Moderna, with one of the leading COVID-19 vaccines worldwide, is working nonstop to scale up production. It’s now tapped another manufacturing partner—this time the pharma giant Sanofi—to help with fill and finish duties.
Sanofi will perform fill and finish services from its site in Ridgefield, N.J. beginning in September, helping to produce up to 200 million doses. It’s Sanofi’s third COVID-19 vaccine production pact after its own GlaxoSmithKline-partnered candidate suffered a midstage setback last year. The drugmaker is also helping produce the Pfizer and Johnson & Johnson shots.
In unveiling the deal, Sanofi CEO Paul Hudson credited the U.S. Department of Health and Human Services and the Biden administration for their efforts to “facilitate this new partnership.” Moderna also cited the government’s role in the talks.
This isn’t the first time Sanofi has lent its services to a COVID-19 vaccine maker. A Sanofi plant in Frankfurt, Germany, will manufacture 125 million doses of the Pfizer-BioNTech vaccine to be supplied to the European Union. Another Sanofi site, this one in France, will produce 12 million doses per month of the Johnson & Johnson COVID-19 vaccine.
Sanofi now says it’s the only company in the world producing COVID-19 vaccines for three different companies.
“We are one of the few pharmaceutical companies to leverage many industrial partnerships to improve global supply and access to COVID-19 vaccines, while in parallel, also continuing to develop our two COVID-19 vaccine programs,” Hudson said in the announcement.
Along with British drugmaker GlaxoSmithKline, Sanofi is pursuing development of a recombinant protein-COVID-19 vaccine with hopes of regulatory authorization by the end of the year. Sanofi also is partnered with Translate Bio on an mRNA vaccine candidate.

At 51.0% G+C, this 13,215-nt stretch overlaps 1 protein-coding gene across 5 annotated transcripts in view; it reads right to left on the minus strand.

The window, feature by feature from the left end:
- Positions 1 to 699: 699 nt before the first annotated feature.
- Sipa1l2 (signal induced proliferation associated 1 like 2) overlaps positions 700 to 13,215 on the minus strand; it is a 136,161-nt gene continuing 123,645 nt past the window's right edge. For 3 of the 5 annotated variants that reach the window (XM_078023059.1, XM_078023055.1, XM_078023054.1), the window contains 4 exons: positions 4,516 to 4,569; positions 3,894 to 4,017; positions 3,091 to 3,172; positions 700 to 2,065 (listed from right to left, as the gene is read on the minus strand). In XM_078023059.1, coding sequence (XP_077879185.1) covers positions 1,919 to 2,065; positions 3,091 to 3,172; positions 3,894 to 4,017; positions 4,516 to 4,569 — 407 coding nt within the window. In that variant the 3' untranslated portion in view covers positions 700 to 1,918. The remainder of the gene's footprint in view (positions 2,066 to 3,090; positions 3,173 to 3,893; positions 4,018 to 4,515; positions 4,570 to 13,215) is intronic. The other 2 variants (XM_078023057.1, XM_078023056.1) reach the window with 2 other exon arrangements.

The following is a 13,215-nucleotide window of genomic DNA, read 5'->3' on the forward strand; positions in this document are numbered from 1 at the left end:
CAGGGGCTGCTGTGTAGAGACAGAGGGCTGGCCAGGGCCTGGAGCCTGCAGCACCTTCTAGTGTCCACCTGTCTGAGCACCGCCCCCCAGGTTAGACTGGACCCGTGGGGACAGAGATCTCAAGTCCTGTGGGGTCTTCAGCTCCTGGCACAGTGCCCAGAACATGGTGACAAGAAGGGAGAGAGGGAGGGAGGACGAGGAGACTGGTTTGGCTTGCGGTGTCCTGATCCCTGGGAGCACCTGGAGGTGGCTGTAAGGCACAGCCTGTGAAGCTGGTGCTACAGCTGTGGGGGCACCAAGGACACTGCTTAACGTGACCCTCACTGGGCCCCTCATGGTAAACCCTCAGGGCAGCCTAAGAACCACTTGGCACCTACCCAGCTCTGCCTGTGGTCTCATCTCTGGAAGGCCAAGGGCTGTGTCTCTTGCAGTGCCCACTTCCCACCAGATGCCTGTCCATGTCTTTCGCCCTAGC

For Moderna, the news comes after the company said it would need to cut deliveries to “a number of countries” including the U.K. and Canada thanks to production issues. Moderna is still hitting its supply targets to the U.S., which is set to receive 300 million vaccine doses from the company by the end of July.
Meanwhile, Moderna was also said to consider a production partnership with Nexus Pharmaceuticals earlier this month. The Illinois company has a new injectable drugs manufacturing site in the Village of Pleasant Prairie, Wisconsin, which could produce 30 million doses per month, a source told Reuters.
The U.S. government was said to be involved in those talks and has played a similar role in helping COVID-19 vaccine makers Pfizer and Johnson & Johnson secure manufacturing capacity. Merck, for example, received $268 million to ready plants in Durham, N.C. and West Point, Pennsylvania, for production of the J&J shot.
News of the Moderna-Sanofi deal comes as the U.K. is moving to secure more vaccines from Pfizer and BioNTech. According to the Sunday Times, the companies will supply an additional 40 million doses to Britain this year. It is one of the countries, along with Canada, that Moderna warned of a supply shortfall.